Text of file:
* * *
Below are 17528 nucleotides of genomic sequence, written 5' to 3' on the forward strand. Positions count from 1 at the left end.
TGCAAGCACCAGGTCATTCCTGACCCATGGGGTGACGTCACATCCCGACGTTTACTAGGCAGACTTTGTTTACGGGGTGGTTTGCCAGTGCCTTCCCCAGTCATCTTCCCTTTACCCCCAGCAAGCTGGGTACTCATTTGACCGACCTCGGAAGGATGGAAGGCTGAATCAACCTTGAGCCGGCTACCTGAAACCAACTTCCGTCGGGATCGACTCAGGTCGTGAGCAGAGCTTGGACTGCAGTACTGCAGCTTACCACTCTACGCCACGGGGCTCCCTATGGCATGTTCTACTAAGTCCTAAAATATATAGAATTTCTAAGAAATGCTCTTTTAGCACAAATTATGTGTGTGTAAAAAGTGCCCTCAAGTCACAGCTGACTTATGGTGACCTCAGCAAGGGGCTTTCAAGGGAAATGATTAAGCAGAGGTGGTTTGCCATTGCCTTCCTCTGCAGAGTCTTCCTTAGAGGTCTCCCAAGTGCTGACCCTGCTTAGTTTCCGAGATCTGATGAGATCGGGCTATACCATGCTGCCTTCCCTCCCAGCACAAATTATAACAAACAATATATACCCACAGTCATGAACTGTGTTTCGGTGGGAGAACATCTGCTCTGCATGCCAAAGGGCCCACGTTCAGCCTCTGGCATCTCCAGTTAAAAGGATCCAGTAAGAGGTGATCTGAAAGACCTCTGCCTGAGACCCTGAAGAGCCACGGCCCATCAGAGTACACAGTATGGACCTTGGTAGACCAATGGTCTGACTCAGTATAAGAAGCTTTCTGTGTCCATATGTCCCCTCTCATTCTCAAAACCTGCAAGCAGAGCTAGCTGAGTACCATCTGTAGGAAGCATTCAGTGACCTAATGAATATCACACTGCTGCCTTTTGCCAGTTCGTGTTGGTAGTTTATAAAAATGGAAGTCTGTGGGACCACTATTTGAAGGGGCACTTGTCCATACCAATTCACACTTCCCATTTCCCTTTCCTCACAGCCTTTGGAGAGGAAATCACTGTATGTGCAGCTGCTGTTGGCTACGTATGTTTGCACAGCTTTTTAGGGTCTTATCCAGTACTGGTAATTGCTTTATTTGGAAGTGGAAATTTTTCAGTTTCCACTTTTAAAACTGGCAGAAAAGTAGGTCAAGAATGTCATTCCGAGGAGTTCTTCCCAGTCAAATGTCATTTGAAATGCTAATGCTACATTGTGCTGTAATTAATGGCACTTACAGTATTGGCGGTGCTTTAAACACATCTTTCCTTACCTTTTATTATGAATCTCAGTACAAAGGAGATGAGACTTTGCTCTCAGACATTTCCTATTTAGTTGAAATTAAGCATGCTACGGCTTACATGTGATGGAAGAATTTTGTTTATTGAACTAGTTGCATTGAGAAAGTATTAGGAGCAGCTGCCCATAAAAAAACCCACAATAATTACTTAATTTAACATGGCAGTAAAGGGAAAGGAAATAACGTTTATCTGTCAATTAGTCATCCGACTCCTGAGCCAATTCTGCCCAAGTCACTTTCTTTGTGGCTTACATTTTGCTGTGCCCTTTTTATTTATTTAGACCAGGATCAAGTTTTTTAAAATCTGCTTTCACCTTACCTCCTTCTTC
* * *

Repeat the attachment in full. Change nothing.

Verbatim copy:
Below are 17528 nucleotides of genomic sequence, written 5' to 3' on the forward strand. Positions count from 1 at the left end.
TGCAAGCACCAGGTCATTCCTGACCCATGGGGTGACGTCACATCCCGACGTTTACTAGGCAGACTTTGTTTACGGGGTGGTTTGCCAGTGCCTTCCCCAGTCATCTTCCCTTTACCCCCAGCAAGCTGGGTACTCATTTGACCGACCTCGGAAGGATGGAAGGCTGAATCAACCTTGAGCCGGCTACCTGAAACCAACTTCCGTCGGGATCGACTCAGGTCGTGAGCAGAGCTTGGACTGCAGTACTGCAGCTTACCACTCTACGCCACGGGGCTCCCTATGGCATGTTCTACTAAGTCCTAAAATATATAGAATTTCTAAGAAATGCTCTTTTAGCACAAATTATGTGTGTGTAAAAAGTGCCCTCAAGTCACAGCTGACTTATGGTGACCTCAGCAAGGGGCTTTCAAGGGAAATGATTAAGCAGAGGTGGTTTGCCATTGCCTTCCTCTGCAGAGTCTTCCTTAGAGGTCTCCCAAGTGCTGACCCTGCTTAGTTTCCGAGATCTGATGAGATCGGGCTATACCATGCTGCCTTCCCTCCCAGCACAAATTATAACAAACAATATATACCCACAGTCATGAACTGTGTTTCGGTGGGAGAACATCTGCTCTGCATGCCAAAGGGCCCACGTTCAGCCTCTGGCATCTCCAGTTAAAAGGATCCAGTAAGAGGTGATCTGAAAGACCTCTGCCTGAGACCCTGAAGAGCCACGGCCCATCAGAGTACACAGTATGGACCTTGGTAGACCAATGGTCTGACTCAGTATAAGAAGCTTTCTGTGTCCATATGTCCCCTCTCATTCTCAAAACCTGCAAGCAGAGCTAGCTGAGTACCATCTGTAGGAAGCATTCAGTGACCTAATGAATATCACACTGCTGCCTTTTGCCAGTTCGTGTTGGTAGTTTATAAAAATGGAAGTCTGTGGGACCACTATTTGAAGGGGCACTTGTCCATACCAATTCACACTTCCCATTTCCCTTTCCTCACAGCCTTTGGAGAGGAAATCACTGTATGTGCAGCTGCTGTTGGCTACGTATGTTTGCACAGCTTTTTAGGGTCTTATCCAGTACTGGTAATTGCTTTATTTGGAAGTGGAAATTTTTCAGTTTCCACTTTTAAAACTGGCAGAAAAGTAGGTCAAGAATGTCATTCCGAGGAGTTCTTCCCAGTCAAATGTCATTTGAAATGCTAATGCTACATTGTGCTGTAATTAATGGCACTTACAGTATTGGCGGTGCTTTAAACACATCTTTCCTTACCTTTTATTATGAATCTCAGTACAAAGGAGATGAGACTTTGCTCTCAGACATTTCCTATTTAGTTGAAATTAAGCATGCTACGGCTTACATGTGATGGAAGAATTTTGTTTATTGAACTAGTTGCATTGAGAAAGTATTAGGAGCAGCTGCCCATAAAAAAACCCACAATAATTACTTAATTTAACATGGCAGTAAAGGGAAAGGAAATAACGTTTATCTGTCAATTAGTCATCCGACTCCTGAGCCAATTCTGCCCAAGTCACTTTCTTTGTGGCTTACATTTTGCTGTGCCCTTTTTATTTATTTAGACCAGGATCAAGTTTTTTAAAATCTGCTTTCACCTTACCTCCTTCTTC